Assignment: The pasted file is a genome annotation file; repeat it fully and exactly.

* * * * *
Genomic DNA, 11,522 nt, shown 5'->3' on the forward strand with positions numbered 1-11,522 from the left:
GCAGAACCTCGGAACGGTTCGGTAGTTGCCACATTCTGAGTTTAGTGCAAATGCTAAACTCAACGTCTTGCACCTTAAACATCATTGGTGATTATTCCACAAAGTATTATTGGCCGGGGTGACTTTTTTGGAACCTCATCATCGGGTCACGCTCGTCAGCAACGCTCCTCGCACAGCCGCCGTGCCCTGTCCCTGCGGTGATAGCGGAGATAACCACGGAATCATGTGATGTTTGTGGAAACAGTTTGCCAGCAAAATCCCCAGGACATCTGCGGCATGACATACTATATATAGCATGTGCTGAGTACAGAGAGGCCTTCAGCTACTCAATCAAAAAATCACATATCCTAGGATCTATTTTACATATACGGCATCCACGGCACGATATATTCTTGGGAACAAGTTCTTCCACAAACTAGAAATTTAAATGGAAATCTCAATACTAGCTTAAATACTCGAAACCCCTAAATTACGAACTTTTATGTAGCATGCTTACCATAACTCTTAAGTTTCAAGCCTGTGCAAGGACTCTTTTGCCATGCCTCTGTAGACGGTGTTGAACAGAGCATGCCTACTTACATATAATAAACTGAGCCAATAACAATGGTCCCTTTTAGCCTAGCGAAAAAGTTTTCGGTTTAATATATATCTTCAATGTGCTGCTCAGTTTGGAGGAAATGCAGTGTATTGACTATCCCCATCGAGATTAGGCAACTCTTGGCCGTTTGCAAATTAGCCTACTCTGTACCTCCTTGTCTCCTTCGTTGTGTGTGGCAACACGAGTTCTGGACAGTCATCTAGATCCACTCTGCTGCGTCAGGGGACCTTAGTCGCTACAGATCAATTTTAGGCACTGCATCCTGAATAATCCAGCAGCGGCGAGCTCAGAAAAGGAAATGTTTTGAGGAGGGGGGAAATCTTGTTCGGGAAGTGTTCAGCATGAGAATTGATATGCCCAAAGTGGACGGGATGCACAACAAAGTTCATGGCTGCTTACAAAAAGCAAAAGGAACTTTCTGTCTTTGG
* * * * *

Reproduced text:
Genomic DNA, 11,522 nt, shown 5'->3' on the forward strand with positions numbered 1-11,522 from the left:
GCAGAACCTCGGAACGGTTCGGTAGTTGCCACATTCTGAGTTTAGTGCAAATGCTAAACTCAACGTCTTGCACCTTAAACATCATTGGTGATTATTCCACAAAGTATTATTGGCCGGGGTGACTTTTTTGGAACCTCATCATCGGGTCACGCTCGTCAGCAACGCTCCTCGCACAGCCGCCGTGCCCTGTCCCTGCGGTGATAGCGGAGATAACCACGGAATCATGTGATGTTTGTGGAAACAGTTTGCCAGCAAAATCCCCAGGACATCTGCGGCATGACATACTATATATAGCATGTGCTGAGTACAGAGAGGCCTTCAGCTACTCAATCAAAAAATCACATATCCTAGGATCTATTTTACATATACGGCATCCACGGCACGATATATTCTTGGGAACAAGTTCTTCCACAAACTAGAAATTTAAATGGAAATCTCAATACTAGCTTAAATACTCGAAACCCCTAAATTACGAACTTTTATGTAGCATGCTTACCATAACTCTTAAGTTTCAAGCCTGTGCAAGGACTCTTTTGCCATGCCTCTGTAGACGGTGTTGAACAGAGCATGCCTACTTACATATAATAAACTGAGCCAATAACAATGGTCCCTTTTAGCCTAGCGAAAAAGTTTTCGGTTTAATATATATCTTCAATGTGCTGCTCAGTTTGGAGGAAATGCAGTGTATTGACTATCCCCATCGAGATTAGGCAACTCTTGGCCGTTTGCAAATTAGCCTACTCTGTACCTCCTTGTCTCCTTCGTTGTGTGTGGCAACACGAGTTCTGGACAGTCATCTAGATCCACTCTGCTGCGTCAGGGGACCTTAGTCGCTACAGATCAATTTTAGGCACTGCATCCTGAATAATCCAGCAGCGGCGAGCTCAGAAAAGGAAATGTTTTGAGGAGGGGGGAAATCTTGTTCGGGAAGTGTTCAGCATGAGAATTGATATGCCCAAAGTGGACGGGATGCACAACAAAGTTCATGGCTGCTTACAAAAAGCAAAAGGAACTTTCTGTCTTTGG